The trip home was unexpectedly dense. We traveled much further than we anticipated, but only after hitting the dullness of Texas suburbia and rebuilding our craving for more adventure. It was so wonderful to see where some of our friends and family actually call home and get glimpses of their daily lives. We surprised Ree in Valdosta, saw my sister in Austin, and Chip in Tennessee.

We saw aliens in Roswell, wizards at Harry Potter World, and ate soul food in New Orleans. I finally made it to the City Museum in St. Louis, MO, somewhere I’ve always wanted to go. It was above and beyond the most incredible children’s museum I’ve ever even heard of. It was so interactive and engaging, I resisted the urge to ditch Christina and run through every turn and tunnel until I got lost somewhere, surrounded by strangers. Words and pictures fail widely here, it’s remarkably non-linear, a sort of sculpted gymnasium fabricated from recycled steel, cement and assorted industrial reclamations. We even met a burner from Chicago while standing in line for the ten-story slide.  I’d highly recommend it to anyone with kids or two nimble legs if you’re ever near the area.

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Alas, I’ve been home for a few months, decompressing. Things become blurrier within the bounds of Fargo and the onslaught of default world. It’s taken me awhile to write this and feel like I could get out from underneath the weight of my work at the event and heavier parts of the experience.

I was invited to San Francisco last week for the annual First Camp debrief. It was amazing and awesome to be with everyone outside of the distractions of the event. I can tell my role is still evolving and next year will be very different, but I saw how deeply aware and committed all those people are and feel great good looking back on it.

It’s time to channel those feelings into all the other aspects of my life again and keep making and expressing things as courageously and wildly as anyone will allow. And it’s time to look forward to whatever crazy and alien ideas we can conjure for the Carnival of Mirrors.  Who knows what we’ll find there.

 

About That Thing in the Desert

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I watch in anticipation as my platonic life-mate puts his helmet on. He gives a nod and we raise our hands, sprinting towards the fire. The crowd has their backs turned and most of them don’t even see us coming. We scream in mock terror, but the sound barely escapes our headgear. When we reach the perimeter of the flaming ship, we fall to our knees and begin crying in hopeless defeat. I start to hear people laughing nearby. After accepting our fate we begin walking back to the over-sized cat palace.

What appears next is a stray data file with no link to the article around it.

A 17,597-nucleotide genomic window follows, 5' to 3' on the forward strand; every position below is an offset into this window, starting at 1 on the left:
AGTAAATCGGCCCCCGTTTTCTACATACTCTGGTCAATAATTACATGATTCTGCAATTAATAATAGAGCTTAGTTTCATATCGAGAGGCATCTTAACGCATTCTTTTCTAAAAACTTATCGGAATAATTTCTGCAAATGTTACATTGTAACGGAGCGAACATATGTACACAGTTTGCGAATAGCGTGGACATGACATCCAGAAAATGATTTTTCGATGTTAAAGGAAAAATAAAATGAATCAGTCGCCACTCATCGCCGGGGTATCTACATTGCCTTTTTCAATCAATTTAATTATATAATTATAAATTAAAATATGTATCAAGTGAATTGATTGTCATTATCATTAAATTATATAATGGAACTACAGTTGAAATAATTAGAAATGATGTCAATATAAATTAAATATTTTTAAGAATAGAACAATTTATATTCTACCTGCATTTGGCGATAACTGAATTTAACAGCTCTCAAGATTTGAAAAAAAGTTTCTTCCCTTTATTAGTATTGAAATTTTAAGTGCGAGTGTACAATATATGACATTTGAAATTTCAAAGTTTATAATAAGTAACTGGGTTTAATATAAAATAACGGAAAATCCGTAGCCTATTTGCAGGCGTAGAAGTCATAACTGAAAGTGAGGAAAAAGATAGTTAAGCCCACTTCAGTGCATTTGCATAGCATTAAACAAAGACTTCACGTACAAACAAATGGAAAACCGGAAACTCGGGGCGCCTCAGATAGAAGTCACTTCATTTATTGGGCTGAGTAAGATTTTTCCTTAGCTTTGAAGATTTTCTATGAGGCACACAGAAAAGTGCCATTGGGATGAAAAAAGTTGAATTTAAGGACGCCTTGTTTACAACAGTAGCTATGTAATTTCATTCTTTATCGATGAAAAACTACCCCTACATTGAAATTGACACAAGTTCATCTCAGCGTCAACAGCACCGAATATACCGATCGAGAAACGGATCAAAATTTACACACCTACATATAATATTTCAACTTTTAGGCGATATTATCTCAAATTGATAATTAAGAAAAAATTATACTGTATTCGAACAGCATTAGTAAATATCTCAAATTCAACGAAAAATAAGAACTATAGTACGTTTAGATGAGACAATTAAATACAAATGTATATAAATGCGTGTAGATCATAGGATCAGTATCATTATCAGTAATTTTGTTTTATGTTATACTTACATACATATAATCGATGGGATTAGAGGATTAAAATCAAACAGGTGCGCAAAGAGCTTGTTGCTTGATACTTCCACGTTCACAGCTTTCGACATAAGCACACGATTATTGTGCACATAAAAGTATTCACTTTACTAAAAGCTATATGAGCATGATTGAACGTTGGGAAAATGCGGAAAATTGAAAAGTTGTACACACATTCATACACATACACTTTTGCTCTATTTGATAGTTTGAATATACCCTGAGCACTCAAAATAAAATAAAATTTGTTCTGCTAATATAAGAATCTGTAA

“Dude, that was awesome!.” cheers a group as we pass them. We scan each individual carefully with our tricorders as they admire our space suits. They ask for photos and we strike a pose. Their fascination continues, and I eventually decide to cool off by removing my helmet.

“Cougar Bait!?” a man screams. I vaguely recognize him. It’s only Thursday, but it’s been a full week, filled with faces.

“That’s the guy who fixed our trailer today!” he says eagerly to his friends. I recall them now, and the hour I spent earlier that day addressing their dire lack of power. I hung around after I plugged them in to make sure it was working, but I was busy and didn’t loiter.

I bow in appreciation, but we usher on to our friends at the nearby cat palace. And so the night continued… Continue reading

How I Use the Internet

Recently, I was asked what my typical browsing habits were. I’ve been labeled the “wired guy” on multiple occasions, but realized I’ve never given a genuine account of what my average, digital day is like. I’m also curious how it compares to others, as many of our lives online have evolved in silent contrast of each other. In short; I read lots of Reddit, pirate just about everything, and stay away from Facebook.

 

Browsing

Reddit is my primary source for information, insight, and support. Reddit a social news website where anyone can share and vote on content. It is also divided into user-moderated “subreddits” for any imaginable interest. I have two accounts, each of which filters a specific range of content. Continue reading